Daily Newspaper and Travel Guide
for Pecos Country of West Texas
Tuesday, August 19, 2003
Galindo, Homeland Security officials
to discuss use of RCDC for detainees
By ROSIE FLORES
PECOS, Tues., Aug. 19, 2003 -- Discussions about the use of the Reeves County
Detention Center III will once again be the topic of a meeting in Washington
between county and federal officials, though Thursday's meeting will be
with a different government agency than the one that county officials talked
to in July.
Reeves County Judge Jimmy B. Galindo will be traveling to Washington
tomorrow for a meeting with representatives of the Department of Homeland
Security about using the 960-bed RCDC-III, which was completed in March
and has so far filled only about 15 percent of its beds.
"I'm going to meet with several officials to discuss the possibility of
Department of Homeland Security using the RCDC-III," said Galindo.
The Department of Homeland Security was created in the wake of the Sept.
11, 2001 terrorist attack on the United States and was directed by President
Bush to secure borders of the country to return any foreign nationals that
pose a threat to the security of the country. Several existing federal agencies
have been incorporated into the DHS, including the U.S. Customs Service
and the Immigration and Naturalization Service.
"We believe we can assist in providing detention services for those purposes,"
said Galindo. "Securing the borders and detaining foreign nationals that
will be deported."
He said about five years ago, through a partnership with the Immigration
and Naturalization Service (INS), Reeves County established a video teleconferencing
contract with the Reeves County Detention Center. "The video teleconferencing
is used to conduct administrative deportation hearings for inmates serving
sentences up to five years," said Galindo.
Through the video teleconferencing courtroom, INS judges from Dallas
and El Paso conduct court proceedings. Inmates appear in court in the Reeves
County Detention Center courtroom without having to be transported elsewhere.
"This will offer Department of Homeland Security tremendous flexibility
in centralizing detention of foreign nationals to be deported," said Galindo,
who added that the judicial teleconferences can be conducted from any region
of the country."
Galindo, along with Commissioner Herman Tarin, RCDC attorney Bill Weinacht
and Washington D.C. lawyer Joe Summerall met with representatives of the
U.S. Bureau of Prisons in Washington last month, seeking an increase in
the man-day rate paid by the BOP to Reeves County for housing 2,000 inmates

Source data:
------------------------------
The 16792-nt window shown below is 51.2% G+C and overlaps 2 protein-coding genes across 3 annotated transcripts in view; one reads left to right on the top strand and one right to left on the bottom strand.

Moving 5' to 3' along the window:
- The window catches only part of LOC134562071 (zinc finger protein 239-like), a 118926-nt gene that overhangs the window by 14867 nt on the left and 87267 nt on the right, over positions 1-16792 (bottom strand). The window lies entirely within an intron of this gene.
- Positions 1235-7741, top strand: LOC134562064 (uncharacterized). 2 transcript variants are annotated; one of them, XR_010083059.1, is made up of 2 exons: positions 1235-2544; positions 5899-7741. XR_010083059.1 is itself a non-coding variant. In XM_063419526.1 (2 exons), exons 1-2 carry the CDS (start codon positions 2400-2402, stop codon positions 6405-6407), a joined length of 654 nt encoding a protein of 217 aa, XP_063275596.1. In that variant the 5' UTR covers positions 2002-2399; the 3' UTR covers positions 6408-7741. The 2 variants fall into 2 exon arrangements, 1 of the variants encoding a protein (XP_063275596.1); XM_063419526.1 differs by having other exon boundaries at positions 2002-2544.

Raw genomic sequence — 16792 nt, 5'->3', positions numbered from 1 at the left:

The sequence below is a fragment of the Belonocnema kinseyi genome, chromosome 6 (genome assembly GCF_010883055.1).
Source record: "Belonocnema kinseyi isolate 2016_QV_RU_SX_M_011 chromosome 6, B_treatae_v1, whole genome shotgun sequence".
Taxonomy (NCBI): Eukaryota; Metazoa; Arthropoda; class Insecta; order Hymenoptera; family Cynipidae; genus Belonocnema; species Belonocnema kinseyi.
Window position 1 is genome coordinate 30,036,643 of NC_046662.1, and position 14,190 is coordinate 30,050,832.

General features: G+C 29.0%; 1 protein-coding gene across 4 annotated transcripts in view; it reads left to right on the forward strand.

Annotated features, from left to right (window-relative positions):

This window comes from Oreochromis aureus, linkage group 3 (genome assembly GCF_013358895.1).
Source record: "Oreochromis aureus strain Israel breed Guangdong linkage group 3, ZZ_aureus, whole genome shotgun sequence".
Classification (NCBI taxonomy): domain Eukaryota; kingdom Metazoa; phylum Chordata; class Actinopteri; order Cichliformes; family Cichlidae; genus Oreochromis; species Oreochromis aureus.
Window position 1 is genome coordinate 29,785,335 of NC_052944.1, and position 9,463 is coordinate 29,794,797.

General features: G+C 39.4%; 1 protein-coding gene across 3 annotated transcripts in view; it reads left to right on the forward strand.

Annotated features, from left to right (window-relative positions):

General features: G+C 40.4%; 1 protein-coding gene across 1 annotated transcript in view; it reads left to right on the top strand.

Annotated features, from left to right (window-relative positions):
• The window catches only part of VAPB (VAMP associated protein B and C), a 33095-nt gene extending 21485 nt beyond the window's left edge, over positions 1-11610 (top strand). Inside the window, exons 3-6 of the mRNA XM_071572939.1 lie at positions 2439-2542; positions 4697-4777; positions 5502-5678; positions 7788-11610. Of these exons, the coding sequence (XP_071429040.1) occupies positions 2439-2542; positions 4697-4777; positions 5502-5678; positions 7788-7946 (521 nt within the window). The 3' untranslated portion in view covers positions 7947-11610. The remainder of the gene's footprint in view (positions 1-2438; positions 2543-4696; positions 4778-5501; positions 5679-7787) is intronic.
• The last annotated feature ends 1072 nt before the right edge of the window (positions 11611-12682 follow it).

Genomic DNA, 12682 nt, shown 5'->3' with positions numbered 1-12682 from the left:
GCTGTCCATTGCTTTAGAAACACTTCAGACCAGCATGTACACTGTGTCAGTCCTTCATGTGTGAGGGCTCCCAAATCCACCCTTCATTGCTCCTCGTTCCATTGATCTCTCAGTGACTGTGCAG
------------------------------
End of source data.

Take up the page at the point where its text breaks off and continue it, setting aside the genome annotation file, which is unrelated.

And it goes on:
in the RCDC I and II units. The county also was seeking additional inmates
to fill the 960 available beds at the RCDC facility.
In the end, the county agreed to a man-day rate of $47.32 and a one-time
payment by the BOP of $800,000 to the county. However, the agency declined
to place any inmates at RCDC III at the present time. Reeves County needs
the income from prisoners housed at the $40 million facility to make bond
payments, the first of which is due on Sept. 1.
Last week, during the regular commissioners court meeting, Galindo said
the DHS plan was one of four Reeves County was looking at in an attempt to
fill the beds at the prison.
"DHS estimated about 80,000 would be deported in the very near future,"
Galindo said during the meeting. "I have strong beliefs that the Department
of Homeland Security will have need of our beds in Reeves County."
The others involved additional BOP inmates and moving some from RCDC
I into RCDC III; acquiring inmates from the U.S. Marshal's Service or prisoners
from the State of Arizona.
The Marshal's Service already has about 100 inmates at RCDC III, and
Galindo said that number would soon rise to 140, with the possibility that
between 600 and 700 prisoners from Arizona and the Western District of Texas
could be housed in the prison.
Galindo said the Marshal's Service was paying up to $90 per day for housing
inmates in Arizona, "so if they use the RCDC they would cut their cost essentially
in half," he said.
With the BOP, Galindo said they were seeking to get the agency's OK to
move inmates from RCDC I into RCDC III. That would allow man-day rates to
go towards the bond payment on the new building and permit the county to
begin renovations on the 17-year-old RCDC I structure.
Galindo said the State of Arizona has looked at several other sites in
Texas, Oklahoma and Louisiana, but rated the RCDC III facility as it's best
"One of the very positive terms of the draft contract with the state of
Arizona is they're willing to pay for 90 percent occupancy," Galindo said.
Amendment election mail ballots offered
PECOS, Tues., Aug. 19, 2003 -- Applications for ballots by mail for the
Constitutional Amendment Election are being accepted until Sept. 5.
Deadline to accept an application will be 5 p.m., Sept. 5.
To request an application, call Dianne O. Florez, Reeves County Clerk,
Early voting by personal appearance in the election will begin Thursday,
Aug. 28 and end on Tuesday, Sept. 9.
PECOS, Tues., Aug. 19, 2003 -- High Monday 105. Low this morning 73. Forecast
for tonight: Partly cloudy. Lows in the upper 60s. Southeast winds 5 to
15 mph. Wednesday: Partly cloudy with isolated afternoon thunderstorms.
Highs near 100. Southeast winds 5 to 15 mph. Wednesday night: Partly cloudy
with isolated evening thunderstorms. Lows in the upper 60s. Thursday: Partly
cloudy with isolated thunderstorms. Highs 95 to 100. Friday: Partly cloudy
with isolated thunderstorms. Lows in the mid 60s. Highs 95 to 100.
York M. "Smokey" Briggs, Publisher
Division of Buckner News Alliance, Inc.
324 S. Cedar St., Pecos, TX 79772
Phone 915-445-5475, FAX 915-445-4321
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Copyright 2003 by Pecos Enterprise